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People v. DU

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    Bloomberg Law

    Citation. No. BA037738 (Superior Court, Los Angeles County, 1991).

    Brief Fact Summary. Judge Karlin sentenced the Defendant, Du (Defendant), to ten years in state prison, but then suspended the sentence and placed her on probation. The portion of the case provided by the Dressler handbook includes the judge’s remarks at sentencing.

    Synopsis of Rule of Law. In imposing a sentence, a judge must first consider the objectives of sentencing a defendant, including: (1) to protect society; (2) to punish the defendant for committing a crime; (3) to encourage the defendant to lead a law-abiding life; (4) to deter others; (5) to isolate the defendant so she cannot commit other crimes; (6) to secure restitution for the victim and (7) to seek uniformity in sentencing.

    Facts. The Defendant was convicted of voluntary manslaughter following the shooting of fifteen year old Latasha Harlins (Harlins) after an altercation in a convenience store owned by the Defendant’s family. The gun that the Defendant used to shoot Harlins with had previously been altered without the Defendant’s knowledge. Further, the Defendant had decided to work that particular shift at the convenience store in order to allow her son to work at another store that the family owned. The Defendant made this decision because her son had previously been the victim of threats by local gang members.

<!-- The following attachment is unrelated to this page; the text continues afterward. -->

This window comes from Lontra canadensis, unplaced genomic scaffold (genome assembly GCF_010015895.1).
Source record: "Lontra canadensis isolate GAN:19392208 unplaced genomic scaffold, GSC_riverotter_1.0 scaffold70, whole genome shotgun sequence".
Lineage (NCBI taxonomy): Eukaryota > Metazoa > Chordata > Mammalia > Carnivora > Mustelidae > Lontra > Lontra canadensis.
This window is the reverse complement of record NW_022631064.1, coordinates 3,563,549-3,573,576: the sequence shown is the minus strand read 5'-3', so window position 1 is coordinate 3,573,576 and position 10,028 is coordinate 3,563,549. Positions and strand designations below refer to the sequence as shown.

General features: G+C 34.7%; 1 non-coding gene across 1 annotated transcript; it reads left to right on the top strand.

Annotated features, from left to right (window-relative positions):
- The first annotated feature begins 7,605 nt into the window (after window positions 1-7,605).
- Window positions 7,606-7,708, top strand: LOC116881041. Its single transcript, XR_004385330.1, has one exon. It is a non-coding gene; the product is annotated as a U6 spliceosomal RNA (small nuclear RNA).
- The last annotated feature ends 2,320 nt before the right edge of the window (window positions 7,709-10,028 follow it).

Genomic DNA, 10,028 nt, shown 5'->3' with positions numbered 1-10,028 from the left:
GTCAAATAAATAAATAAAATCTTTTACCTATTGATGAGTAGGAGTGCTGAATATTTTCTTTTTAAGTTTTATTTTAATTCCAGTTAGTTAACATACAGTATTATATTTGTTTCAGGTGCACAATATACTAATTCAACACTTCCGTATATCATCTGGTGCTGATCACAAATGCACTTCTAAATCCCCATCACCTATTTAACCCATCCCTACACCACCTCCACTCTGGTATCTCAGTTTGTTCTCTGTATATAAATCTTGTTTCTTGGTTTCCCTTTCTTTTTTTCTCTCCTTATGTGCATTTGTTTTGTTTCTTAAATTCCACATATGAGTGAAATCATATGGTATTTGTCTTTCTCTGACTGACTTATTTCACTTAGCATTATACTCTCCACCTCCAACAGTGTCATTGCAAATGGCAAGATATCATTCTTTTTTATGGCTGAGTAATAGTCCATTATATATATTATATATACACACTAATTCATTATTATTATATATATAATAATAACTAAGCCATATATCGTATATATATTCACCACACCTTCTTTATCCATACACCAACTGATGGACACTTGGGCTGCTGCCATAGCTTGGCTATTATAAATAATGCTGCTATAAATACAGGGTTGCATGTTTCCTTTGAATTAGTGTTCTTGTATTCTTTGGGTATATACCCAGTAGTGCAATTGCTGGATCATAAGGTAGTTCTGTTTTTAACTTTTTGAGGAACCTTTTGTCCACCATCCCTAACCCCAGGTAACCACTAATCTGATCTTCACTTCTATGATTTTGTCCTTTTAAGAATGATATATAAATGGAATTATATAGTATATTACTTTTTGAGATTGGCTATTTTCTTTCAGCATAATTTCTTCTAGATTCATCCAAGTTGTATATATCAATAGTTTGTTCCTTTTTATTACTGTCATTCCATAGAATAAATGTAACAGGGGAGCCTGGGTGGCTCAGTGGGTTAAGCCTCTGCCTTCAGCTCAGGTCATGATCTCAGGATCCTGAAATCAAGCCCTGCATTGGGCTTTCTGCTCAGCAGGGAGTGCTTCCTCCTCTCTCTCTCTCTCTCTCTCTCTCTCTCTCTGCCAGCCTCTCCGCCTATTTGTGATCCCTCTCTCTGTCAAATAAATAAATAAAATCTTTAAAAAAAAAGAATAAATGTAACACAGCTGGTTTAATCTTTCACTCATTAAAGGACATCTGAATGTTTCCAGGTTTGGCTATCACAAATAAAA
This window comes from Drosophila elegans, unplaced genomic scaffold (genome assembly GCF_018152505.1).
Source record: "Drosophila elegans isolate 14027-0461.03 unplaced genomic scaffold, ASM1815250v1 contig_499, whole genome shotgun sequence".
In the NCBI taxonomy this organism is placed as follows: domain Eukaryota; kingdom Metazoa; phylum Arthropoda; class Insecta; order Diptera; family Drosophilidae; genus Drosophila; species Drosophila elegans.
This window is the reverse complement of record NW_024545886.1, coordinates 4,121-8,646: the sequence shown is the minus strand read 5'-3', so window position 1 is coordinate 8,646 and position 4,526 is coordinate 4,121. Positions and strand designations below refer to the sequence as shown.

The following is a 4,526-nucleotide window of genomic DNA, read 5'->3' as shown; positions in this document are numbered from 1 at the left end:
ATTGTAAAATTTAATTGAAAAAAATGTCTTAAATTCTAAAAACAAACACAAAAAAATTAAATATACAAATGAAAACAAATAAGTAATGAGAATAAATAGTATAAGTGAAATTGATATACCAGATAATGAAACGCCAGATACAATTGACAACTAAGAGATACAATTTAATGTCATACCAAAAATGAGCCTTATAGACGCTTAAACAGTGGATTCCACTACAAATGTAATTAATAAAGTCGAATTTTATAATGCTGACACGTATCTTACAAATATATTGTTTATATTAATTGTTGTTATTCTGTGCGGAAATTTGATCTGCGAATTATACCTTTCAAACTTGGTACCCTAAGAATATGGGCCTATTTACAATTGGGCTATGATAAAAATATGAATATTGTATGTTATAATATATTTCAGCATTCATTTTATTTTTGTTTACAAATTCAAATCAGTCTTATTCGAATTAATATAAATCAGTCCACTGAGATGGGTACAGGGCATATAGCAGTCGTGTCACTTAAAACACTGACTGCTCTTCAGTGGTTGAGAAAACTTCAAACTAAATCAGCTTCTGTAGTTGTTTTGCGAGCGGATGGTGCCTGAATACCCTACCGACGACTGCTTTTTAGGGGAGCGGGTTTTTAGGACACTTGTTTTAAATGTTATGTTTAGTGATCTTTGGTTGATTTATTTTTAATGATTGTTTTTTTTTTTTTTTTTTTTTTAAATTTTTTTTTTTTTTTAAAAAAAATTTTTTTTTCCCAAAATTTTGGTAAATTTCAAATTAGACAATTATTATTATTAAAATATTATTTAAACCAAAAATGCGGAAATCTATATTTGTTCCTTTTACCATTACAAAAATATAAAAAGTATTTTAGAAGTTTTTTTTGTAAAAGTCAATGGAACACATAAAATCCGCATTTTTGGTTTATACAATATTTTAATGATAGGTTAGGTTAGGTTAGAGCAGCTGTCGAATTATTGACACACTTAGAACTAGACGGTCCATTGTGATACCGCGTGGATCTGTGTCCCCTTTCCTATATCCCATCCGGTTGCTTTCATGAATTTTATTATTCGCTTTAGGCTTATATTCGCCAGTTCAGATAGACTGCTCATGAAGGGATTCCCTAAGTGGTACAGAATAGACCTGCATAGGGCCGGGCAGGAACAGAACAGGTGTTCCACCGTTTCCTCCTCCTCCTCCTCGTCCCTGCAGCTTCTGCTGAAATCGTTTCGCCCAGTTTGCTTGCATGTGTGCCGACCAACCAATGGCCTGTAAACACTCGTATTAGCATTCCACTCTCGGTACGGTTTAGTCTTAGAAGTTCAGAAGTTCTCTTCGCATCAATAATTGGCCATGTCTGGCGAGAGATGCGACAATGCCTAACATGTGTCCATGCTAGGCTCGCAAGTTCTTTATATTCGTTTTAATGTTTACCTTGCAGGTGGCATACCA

Issue. Can the objectives of sentencing be achieved through conviction of the Defendant to ten years of incarceration?

    Held. Probation is a more appropriate form of sentence than incarceration in this case.

    Discussion. Judge Karlin discussed each particular sentencing objective. The following is a brief synopsis of her remarks:
    Because of the unique nature of each crime of voluntary manslaughter, uniformity in sentencing is virtually impossible to achieve.

    The Defendant does not need to be incarcerated in order to protect society.

    Society does not need the Defendant to be incarcerated in order to be protected.

    State prison is not needed in order to encourage the Defendant to lead a law-abiding life.

    State prison is not needed in order to isolate the Defendant so that she cannot commit other crimes.

    State prison is not necessary because this is an unusual case. There are three reasons for this result. First, the criminal statute in question is not aimed at shopkeepers who lawfully possess firearms for their own protection. Second, the Defendant had no record at the time of committing similar crimes or crimes of violence. Finally, the Defendant participated in this crime under great provocation, coercion and duress.


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